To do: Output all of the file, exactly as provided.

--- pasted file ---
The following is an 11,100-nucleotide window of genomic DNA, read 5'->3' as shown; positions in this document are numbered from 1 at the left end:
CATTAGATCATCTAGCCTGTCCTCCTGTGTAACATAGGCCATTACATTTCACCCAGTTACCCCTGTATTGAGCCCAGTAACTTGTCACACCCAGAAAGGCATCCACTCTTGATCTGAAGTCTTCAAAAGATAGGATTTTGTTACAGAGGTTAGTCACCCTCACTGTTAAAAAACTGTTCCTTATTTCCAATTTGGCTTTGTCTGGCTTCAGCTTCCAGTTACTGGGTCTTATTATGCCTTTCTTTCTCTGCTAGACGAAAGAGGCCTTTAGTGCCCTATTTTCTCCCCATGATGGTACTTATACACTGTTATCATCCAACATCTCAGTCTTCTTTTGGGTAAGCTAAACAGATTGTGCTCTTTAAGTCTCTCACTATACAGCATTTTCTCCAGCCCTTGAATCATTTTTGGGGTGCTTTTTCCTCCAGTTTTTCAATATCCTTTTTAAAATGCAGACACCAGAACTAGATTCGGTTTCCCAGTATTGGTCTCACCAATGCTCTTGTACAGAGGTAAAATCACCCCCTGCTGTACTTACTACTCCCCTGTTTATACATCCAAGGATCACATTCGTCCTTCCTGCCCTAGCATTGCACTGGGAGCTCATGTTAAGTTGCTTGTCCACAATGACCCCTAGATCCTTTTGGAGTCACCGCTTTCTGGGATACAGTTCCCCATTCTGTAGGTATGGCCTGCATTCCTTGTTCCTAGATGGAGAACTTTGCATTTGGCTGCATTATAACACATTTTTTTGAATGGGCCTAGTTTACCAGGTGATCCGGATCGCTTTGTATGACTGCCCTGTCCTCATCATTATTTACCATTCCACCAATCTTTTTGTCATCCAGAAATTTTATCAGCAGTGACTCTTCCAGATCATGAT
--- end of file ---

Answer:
The following is an 11,100-nucleotide window of genomic DNA, read 5'->3' as shown; positions in this document are numbered from 1 at the left end:
CATTAGATCATCTAGCCTGTCCTCCTGTGTAACATAGGCCATTACATTTCACCCAGTTACCCCTGTATTGAGCCCAGTAACTTGTCACACCCAGAAAGGCATCCACTCTTGATCTGAAGTCTTCAAAAGATAGGATTTTGTTACAGAGGTTAGTCACCCTCACTGTTAAAAAACTGTTCCTTATTTCCAATTTGGCTTTGTCTGGCTTCAGCTTCCAGTTACTGGGTCTTATTATGCCTTTCTTTCTCTGCTAGACGAAAGAGGCCTTTAGTGCCCTATTTTCTCCCCATGATGGTACTTATACACTGTTATCATCCAACATCTCAGTCTTCTTTTGGGTAAGCTAAACAGATTGTGCTCTTTAAGTCTCTCACTATACAGCATTTTCTCCAGCCCTTGAATCATTTTTGGGGTGCTTTTTCCTCCAGTTTTTCAATATCCTTTTTAAAATGCAGACACCAGAACTAGATTCGGTTTCCCAGTATTGGTCTCACCAATGCTCTTGTACAGAGGTAAAATCACCCCCTGCTGTACTTACTACTCCCCTGTTTATACATCCAAGGATCACATTCGTCCTTCCTGCCCTAGCATTGCACTGGGAGCTCATGTTAAGTTGCTTGTCCACAATGACCCCTAGATCCTTTTGGAGTCACCGCTTTCTGGGATACAGTTCCCCATTCTGTAGGTATGGCCTGCATTCCTTGTTCCTAGATGGAGAACTTTGCATTTGGCTGCATTATAACACATTTTTTTGAATGGGCCTAGTTTACCAGGTGATCCGGATCGCTTTGTATGACTGCCCTGTCCTCATCATTATTTACCATTCCACCAATCTTTTTGTCATCCAGAAATTTTATCAGCAGTGACTCTTCCAGATCATGAT